Shatter, Crumble and Wax – Oh My! An Introduction to the World of Cannabis Concentrates

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Cannabis concentrates are highly potent extracts of the marijuana plant. Found in many marijuana dispensaries across the U.S., cannabis concentrates are not all the same and in fact you may be surprised to learn that you can purchase all types of marijuana extracts! But which one is the best type of cannabis concentrate for your needs?

What Are Cannabis Concentrates?

Under the umbrella of “concentrates,” this term can include anything that is made through an extraction process. Essentially, this can include anything you find in a dispensary known as a cannabis concentrate. These types of products are made with a solvent (usually butane, CO2 or ethanol) that strips the cannabinoid compounds from the cannabis plant material. Then, what is left behind is marijuana extracts – some with as much as 80% THC!

It is important to remember that not all cannabis concentrates are created equal. Some types of marijuana extracts can test to show low amounts of psychoactive cannabinoids like tetrahydrocannabinol (THC), and especially high amounts of other cannabinoids like the non-psychoactive compound of Cannabidiol (CBD).

Which Extracts Make the Best Cannabis Concentrates?

While the video includes many different types of cannabis concentrates, the list is by no means complete. There are many more! But you may want to know, “Which are the best cannabis concentrates on today’s legal marijuana market?”

Here is a list of the top 5 types of cannabis concentrates:

1. Kief. This cannabis concentrate is unlike other marijuana extracts because it can be easily added to any type of flower you choose and you don’t need a special device to smoke it! Made up from actual marijuana resin you can find on the glands of some of the most stunning cannabis plants kief is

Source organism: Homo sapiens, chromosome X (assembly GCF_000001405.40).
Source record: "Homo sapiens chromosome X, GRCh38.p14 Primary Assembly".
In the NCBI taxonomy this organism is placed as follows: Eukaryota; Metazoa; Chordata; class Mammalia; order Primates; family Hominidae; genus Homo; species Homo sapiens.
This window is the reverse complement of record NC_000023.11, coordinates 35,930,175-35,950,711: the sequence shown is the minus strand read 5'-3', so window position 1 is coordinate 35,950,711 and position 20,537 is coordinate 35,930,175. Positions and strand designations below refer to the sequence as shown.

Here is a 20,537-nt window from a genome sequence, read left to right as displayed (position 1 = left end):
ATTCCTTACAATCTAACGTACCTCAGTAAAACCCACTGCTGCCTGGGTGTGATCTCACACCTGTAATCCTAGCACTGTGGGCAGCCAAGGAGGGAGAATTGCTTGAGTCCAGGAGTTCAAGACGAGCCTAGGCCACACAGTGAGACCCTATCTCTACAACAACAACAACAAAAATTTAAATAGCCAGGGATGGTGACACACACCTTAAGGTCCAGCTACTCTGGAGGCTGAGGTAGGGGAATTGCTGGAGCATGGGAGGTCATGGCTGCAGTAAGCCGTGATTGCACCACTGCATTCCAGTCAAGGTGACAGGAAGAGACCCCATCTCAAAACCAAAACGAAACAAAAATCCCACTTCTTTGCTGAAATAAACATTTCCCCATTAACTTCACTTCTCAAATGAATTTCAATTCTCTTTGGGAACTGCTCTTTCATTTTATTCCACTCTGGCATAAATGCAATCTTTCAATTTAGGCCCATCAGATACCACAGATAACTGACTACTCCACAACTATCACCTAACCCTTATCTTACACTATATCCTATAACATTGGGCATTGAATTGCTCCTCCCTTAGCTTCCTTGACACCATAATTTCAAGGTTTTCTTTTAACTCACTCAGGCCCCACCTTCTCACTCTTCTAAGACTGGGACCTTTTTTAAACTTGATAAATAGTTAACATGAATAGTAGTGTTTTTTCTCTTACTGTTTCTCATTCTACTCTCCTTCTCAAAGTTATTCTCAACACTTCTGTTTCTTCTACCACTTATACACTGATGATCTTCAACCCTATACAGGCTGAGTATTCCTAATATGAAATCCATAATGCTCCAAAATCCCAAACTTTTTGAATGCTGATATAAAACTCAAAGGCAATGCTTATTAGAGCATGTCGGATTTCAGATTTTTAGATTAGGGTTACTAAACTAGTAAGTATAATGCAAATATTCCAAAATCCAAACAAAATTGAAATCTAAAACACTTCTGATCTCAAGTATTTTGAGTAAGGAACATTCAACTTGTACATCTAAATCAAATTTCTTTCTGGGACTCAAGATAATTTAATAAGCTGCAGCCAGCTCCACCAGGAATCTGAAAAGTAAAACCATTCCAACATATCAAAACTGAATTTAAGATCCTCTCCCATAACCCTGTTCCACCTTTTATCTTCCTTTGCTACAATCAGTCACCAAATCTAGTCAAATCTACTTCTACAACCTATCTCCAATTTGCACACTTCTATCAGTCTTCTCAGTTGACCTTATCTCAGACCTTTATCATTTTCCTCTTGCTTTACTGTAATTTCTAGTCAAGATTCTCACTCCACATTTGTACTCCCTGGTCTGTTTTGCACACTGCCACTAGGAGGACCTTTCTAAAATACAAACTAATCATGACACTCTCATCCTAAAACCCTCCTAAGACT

derived directly from active cannabis Trichomes. Kief is a dry sift, or pollen-like substance you can use in any type of flower concoction.

Toss it onto crumbled plant matter before rolling a joint or spliff, top a bowl, or even get creative and work it into edibles. The options are limitless with kief! Usually, because of the exceptionally high amount of terpenes found in kief, adding just a tiny bit to any strain of flower can boost the flavor profile of your smoke. Not only that, but you can even collect and use your own kief in a grinder to use it to create a more potent smoke.

2. Hash. You may have already heard of hash, as it is one of the most popular types of cannabis concentrates out there. One of the oldest players in the game of marijuana, hash is a type of cannabis concentrate that is made through a compression extraction process. Using powdery kief, hash can be made by pressing, or extracted with a solvent like ice water or ethanol to strip the plant of it’s cannabinoid-loaded resin.

Hash is not as potent of a cannabis concentrate as some other types, but it still remains a staple in the marijuana community. Around the world, you can find people adding hash to joints, blunts, and bowls!

Another form of this popular cannabis concentrate includes what’s referred to in some reefer circles as BHO, or butane hash oil. This is the type of hash oil that has been extracted to include a highly-potent form of cannabis concentrate used for dabbing and other vaporization. In butane extraction processes the wax of marijuana resin will either become hardened or maintain a sticky consistency, resulting in a crumbly “honeycomb,” or a glass-like “shatter.” This type of cannabis concentrate usually includes high-potency THC – up to 80%! That’s why you’ll find BHO is a common suggestion from bud tenders for chronic pain.